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Publication numberUS4597717 A
Publication typeGrant
Application numberUS 06/431,015
Publication dateJul 1, 1986
Filing dateSep 30, 1982
Priority dateSep 30, 1982
Fee statusPaid
Also published asDE3335608A1
Publication number06431015, 431015, US 4597717 A, US 4597717A, US-A-4597717, US4597717 A, US4597717A
InventorsGregory J. Mohr
Original AssigneeTruline C.N.C., Inc.
Export CitationBiBTeX, EndNote, RefMan
External Links: USPTO, USPTO Assignment, Espacenet
Two-stage fluid pump
US 4597717 A
Abstract
Disclosed herein is a two-stage fluid pump comprising a base member defining a sump, a first fluid pumping unit including a pumping piston and supply and discharge passages, a second fluid pumping unit including a pumping piston and supply and discharge passages, a plate member fixed on the sump and having mounted thereon the first and second fluid pumping units, the plate member including a conduit communicating with the first unit discharge passage and with the second unit supply passage and a discharge conduit communicating with the second unit discharge passage and terminating in a discharge port in the plate member, a drive engaged with the pistons for effecting reciprocation thereof and including an electric motor mounted on the plate member and including an output shaft, a drive member mounted on the plate member for rotation and having an eccentric portion drivingly connected with the pistons to effect reciprocation thereof in response to rotation of the drive member, and a speed reducing mechanism operably connected between the drive member and the electric motor output shaft.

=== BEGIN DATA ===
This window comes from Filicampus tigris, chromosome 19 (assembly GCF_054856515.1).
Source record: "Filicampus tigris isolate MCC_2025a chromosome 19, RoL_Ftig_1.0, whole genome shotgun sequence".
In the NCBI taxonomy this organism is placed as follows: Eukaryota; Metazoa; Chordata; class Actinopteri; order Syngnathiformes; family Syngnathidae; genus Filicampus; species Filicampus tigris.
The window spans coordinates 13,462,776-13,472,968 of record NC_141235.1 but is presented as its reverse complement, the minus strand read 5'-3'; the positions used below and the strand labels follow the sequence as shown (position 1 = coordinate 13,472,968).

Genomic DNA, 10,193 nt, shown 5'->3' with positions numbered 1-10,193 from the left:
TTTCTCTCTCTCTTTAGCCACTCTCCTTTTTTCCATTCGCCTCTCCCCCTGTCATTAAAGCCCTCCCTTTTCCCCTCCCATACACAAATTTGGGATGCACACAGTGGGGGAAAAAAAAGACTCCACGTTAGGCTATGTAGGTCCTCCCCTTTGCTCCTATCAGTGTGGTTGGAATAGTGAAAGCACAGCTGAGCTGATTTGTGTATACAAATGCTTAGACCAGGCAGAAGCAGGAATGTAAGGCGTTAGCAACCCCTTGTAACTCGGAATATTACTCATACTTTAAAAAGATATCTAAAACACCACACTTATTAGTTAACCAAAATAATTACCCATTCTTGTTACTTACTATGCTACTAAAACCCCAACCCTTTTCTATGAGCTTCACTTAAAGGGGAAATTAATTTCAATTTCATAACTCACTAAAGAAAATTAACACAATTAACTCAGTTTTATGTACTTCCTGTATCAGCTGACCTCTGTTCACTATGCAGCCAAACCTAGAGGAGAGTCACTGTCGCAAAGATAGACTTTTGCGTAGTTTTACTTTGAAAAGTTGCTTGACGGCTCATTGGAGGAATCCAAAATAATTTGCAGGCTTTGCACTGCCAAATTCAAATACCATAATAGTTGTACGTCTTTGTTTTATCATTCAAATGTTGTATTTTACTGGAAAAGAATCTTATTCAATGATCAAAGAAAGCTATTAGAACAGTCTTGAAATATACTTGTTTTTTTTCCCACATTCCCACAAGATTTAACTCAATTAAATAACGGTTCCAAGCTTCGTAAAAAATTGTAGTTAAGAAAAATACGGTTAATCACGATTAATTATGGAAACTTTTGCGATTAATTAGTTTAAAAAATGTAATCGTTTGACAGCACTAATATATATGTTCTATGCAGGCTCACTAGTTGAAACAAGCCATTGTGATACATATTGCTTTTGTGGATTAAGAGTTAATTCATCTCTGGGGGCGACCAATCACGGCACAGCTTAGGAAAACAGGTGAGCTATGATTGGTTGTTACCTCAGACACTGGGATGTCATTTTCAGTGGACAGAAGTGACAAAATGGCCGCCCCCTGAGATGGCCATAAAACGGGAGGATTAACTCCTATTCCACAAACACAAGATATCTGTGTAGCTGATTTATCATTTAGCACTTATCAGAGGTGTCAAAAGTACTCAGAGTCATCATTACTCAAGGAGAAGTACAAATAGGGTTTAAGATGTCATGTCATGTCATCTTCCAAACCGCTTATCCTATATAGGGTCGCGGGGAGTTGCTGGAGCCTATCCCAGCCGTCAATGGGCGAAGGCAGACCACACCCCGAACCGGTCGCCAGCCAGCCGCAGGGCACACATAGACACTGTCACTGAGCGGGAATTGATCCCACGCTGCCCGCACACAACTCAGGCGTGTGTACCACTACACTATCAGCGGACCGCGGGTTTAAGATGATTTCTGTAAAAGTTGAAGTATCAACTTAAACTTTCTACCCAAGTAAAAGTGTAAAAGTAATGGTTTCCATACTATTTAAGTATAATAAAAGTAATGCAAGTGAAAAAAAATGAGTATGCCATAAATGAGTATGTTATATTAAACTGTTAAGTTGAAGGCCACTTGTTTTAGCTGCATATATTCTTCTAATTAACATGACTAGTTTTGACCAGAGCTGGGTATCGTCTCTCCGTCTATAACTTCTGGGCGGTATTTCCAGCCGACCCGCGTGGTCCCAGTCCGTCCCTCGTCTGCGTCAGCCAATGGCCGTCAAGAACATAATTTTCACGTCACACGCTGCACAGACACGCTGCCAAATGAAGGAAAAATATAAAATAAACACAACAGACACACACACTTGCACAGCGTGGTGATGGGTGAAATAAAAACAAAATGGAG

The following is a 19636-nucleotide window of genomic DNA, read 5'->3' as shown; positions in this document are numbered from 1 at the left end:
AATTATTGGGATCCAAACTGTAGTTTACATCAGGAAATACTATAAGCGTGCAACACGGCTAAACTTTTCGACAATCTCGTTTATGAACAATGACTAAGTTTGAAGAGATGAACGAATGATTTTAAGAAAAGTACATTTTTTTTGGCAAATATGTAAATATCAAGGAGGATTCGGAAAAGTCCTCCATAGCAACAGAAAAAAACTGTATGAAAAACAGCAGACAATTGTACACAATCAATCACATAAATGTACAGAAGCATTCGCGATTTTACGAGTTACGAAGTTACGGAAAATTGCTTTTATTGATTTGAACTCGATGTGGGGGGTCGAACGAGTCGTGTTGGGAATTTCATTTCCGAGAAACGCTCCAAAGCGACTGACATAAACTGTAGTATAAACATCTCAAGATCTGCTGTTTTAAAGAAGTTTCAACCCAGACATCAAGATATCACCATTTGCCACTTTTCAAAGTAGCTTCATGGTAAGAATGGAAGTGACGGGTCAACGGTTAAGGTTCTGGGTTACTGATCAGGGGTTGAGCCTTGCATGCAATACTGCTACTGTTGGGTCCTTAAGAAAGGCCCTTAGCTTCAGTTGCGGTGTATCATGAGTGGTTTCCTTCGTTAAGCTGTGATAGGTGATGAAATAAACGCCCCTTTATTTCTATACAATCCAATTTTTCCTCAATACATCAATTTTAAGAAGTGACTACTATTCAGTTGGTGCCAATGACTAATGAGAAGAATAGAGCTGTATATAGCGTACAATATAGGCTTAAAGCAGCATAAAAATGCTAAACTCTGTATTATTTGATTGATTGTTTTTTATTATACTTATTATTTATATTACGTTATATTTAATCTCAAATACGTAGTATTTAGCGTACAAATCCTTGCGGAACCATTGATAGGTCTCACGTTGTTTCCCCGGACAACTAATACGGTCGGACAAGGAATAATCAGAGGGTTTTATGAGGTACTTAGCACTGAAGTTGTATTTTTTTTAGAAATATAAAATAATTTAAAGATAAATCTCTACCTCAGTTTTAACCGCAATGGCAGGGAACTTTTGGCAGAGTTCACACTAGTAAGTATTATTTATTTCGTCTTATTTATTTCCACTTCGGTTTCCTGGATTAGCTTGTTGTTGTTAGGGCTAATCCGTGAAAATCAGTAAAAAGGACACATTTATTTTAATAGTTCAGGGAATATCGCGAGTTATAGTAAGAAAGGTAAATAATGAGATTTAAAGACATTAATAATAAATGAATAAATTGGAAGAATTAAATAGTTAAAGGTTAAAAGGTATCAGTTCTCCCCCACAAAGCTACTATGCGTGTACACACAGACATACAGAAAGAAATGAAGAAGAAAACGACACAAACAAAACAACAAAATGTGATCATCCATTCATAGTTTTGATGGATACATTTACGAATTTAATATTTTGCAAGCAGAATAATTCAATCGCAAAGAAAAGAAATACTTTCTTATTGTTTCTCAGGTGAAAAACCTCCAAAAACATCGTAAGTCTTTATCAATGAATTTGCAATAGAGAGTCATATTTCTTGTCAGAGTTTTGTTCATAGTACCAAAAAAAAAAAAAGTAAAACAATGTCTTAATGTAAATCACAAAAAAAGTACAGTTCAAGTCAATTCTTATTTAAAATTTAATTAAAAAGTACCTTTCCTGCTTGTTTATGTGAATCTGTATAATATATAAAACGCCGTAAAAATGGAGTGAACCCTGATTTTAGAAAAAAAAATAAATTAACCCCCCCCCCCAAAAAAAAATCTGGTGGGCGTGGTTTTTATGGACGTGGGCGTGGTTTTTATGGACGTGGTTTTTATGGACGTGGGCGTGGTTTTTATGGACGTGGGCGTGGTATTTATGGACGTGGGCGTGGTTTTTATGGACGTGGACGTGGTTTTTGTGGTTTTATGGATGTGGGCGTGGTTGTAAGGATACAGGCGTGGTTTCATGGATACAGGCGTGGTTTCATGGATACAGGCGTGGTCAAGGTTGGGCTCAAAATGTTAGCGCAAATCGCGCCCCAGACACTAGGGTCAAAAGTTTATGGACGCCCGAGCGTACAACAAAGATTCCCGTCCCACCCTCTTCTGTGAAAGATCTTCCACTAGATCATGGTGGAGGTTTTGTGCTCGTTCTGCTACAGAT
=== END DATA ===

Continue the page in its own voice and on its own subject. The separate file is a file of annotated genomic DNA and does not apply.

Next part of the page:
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Claims(9)
I claim: